Review by Publisher's Weekly Review
Stories about wanting a friend abound, but newcomer Shapiro's unfolds in a gloriously distinctive world. Ooko, an orange fox shaped a bit like a beanbag, lives in a forest full of prehistoric-looking foliage and anemone-tentacled flowers. She spies another "fox" (it's a dog, actually) playing with "furless, two-legged fox" (a human girl). When the human's mother calls out, "Debbie! Watch out!" Ooko concludes that all humans are called Debbies. A Debbie, Ooko decides, would play with her if she looked more like one of their foxes. She succeeds in tricking herself out as various dogs, but life with the Debbie who claims her is not all it's cracked up to be, as the woman imprisons Ooko in a dog sweater. "This game is too itchy!" moans Ooko. A raccoon hiding under a rock issues a more tempting invitation: "This is my stick. This is my other stick. And this is my other other stick. Wanna play?" The message about being true to oneself isn't delivered so much by the text as it is by Shapiro's inimitably daffy world. Ages 3-7. Agent: Charlotte Sheedy, Charlotte Sheedy Literary. (July) © Copyright PWxyz, LLC. All rights reserved.
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Review by School Library Journal Review
PreS-Gr 1-This picture book debut stars a fox who has it all: a stick, a leaf, a rock-everything except a friend. Ooko searches in the forest to no avail. When he notices a pet dog and hears a brown-skinned mother warning her daughter, Debbie, to be aware of the fox, he thinks: "I want a Debbie too!" Ooko then imitates the attributes he believes will make him appealing as he observes other "Debbies" playing with their "foxes." He sports spots to look like a Dalmatian, cotton candy to look like a poodle, etc. The cumulative effect is amusing. A nearsighted white woman with an enormous gray bun and very hairy legs mistakes Ooko for her "Ruthie," and for a short time both are happy, until a bath and itchy sweater lead to misery. Ultimately, a chance encounter with a friendly raccoon helps the protagonist realize "I don't need to look like the other foxes to find a friend" and "to each their own." Grammatical considerations aside, these messages and the desire to have a friend are certainly ideas to which young listeners can relate. The compositions are rendered in an autumnal palette with gouache, watercolor, and colored pencil. VERDICT Purchase for those who enjoy the quirky caricatures and stylized, slightly off-kilter settings and folk art worlds of Giselle Potter and Maira Kalman.-Wendy Lukehart, District of Columbia Public Library © Copyright 2016. Library Journals LLC, a wholly owned subsidiary of Media Source, Inc. No redistribution permitted.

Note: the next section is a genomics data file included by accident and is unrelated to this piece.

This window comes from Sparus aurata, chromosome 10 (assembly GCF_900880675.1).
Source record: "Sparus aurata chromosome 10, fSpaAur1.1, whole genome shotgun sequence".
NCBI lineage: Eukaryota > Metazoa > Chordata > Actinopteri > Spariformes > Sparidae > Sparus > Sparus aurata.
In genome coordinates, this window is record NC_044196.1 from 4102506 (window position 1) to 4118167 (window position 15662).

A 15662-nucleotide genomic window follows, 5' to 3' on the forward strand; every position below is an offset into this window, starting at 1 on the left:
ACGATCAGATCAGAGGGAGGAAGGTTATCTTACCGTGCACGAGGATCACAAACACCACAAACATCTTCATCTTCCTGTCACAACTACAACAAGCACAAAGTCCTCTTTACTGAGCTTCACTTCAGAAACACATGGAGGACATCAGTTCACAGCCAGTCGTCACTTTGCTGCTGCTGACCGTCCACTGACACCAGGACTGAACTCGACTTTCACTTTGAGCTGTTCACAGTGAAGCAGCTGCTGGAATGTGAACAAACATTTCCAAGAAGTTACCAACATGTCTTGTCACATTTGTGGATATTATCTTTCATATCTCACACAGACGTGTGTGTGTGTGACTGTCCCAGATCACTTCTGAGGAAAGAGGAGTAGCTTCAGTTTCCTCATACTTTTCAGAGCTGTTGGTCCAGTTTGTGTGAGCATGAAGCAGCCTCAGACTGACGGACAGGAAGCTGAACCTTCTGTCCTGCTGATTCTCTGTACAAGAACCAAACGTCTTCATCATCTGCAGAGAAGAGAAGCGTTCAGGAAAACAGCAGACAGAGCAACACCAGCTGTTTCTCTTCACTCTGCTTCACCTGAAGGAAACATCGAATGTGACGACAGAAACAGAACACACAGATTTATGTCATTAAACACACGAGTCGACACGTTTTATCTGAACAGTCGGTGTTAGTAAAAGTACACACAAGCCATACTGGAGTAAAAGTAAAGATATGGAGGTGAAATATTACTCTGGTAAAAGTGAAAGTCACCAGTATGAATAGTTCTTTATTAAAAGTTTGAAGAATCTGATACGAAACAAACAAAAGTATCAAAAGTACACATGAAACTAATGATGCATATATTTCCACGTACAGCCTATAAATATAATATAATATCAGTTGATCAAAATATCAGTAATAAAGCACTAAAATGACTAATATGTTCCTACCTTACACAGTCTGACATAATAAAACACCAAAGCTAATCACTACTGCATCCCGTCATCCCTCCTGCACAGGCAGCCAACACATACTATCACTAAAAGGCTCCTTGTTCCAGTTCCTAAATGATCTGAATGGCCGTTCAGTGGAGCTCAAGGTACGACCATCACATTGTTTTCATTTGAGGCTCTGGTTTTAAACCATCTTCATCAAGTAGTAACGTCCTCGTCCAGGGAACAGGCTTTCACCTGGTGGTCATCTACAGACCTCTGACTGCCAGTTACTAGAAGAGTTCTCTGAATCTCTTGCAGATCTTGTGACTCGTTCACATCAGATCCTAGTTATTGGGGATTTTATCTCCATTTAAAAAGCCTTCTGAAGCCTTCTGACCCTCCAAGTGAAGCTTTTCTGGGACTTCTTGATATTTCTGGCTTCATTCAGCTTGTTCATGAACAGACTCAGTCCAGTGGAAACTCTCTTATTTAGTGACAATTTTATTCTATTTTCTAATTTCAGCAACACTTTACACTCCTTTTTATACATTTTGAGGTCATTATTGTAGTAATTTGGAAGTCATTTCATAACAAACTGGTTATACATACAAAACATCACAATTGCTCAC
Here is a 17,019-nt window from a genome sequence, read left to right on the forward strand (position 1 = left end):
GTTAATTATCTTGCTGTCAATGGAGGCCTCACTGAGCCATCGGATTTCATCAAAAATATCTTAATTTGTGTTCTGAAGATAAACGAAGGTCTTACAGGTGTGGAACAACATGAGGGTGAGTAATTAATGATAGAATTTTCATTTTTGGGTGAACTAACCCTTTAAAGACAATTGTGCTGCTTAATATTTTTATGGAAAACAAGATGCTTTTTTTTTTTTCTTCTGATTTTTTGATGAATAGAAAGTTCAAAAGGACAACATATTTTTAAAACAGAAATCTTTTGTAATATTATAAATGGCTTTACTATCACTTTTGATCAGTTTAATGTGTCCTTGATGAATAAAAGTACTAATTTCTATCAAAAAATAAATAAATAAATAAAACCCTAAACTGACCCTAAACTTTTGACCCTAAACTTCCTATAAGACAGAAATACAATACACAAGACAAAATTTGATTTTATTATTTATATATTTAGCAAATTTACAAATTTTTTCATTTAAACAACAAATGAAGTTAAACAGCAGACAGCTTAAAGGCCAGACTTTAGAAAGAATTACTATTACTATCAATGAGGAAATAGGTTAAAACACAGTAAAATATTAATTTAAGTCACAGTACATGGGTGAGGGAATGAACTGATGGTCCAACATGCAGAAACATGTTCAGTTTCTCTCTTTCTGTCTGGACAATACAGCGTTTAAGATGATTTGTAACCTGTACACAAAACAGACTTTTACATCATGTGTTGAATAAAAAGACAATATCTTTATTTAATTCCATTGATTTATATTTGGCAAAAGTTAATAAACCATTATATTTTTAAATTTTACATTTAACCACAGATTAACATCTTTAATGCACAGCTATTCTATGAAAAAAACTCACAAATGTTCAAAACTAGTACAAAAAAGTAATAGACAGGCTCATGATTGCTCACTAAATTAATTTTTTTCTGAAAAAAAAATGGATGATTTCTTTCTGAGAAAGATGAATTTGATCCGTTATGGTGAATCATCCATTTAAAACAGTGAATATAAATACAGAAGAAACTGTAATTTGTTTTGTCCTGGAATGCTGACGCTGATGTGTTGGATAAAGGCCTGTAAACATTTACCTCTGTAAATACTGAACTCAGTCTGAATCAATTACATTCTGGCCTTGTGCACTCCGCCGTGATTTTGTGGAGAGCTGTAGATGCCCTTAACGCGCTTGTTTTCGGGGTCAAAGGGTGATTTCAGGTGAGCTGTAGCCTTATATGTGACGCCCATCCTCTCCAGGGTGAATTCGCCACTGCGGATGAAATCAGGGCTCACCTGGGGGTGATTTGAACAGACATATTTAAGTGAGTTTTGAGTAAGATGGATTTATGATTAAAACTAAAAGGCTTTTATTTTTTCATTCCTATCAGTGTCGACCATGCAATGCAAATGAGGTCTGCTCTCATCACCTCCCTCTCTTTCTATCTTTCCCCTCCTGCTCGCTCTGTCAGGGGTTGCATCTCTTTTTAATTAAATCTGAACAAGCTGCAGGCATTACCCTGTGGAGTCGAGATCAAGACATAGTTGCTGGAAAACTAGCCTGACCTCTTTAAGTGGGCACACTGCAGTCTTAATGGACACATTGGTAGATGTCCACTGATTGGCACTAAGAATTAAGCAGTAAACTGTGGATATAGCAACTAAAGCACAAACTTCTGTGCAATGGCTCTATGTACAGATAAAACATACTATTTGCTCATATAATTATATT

(c) Copyright Library Journals LLC, a wholly owned subsidiary of Media Source, Inc. No redistribution permitted.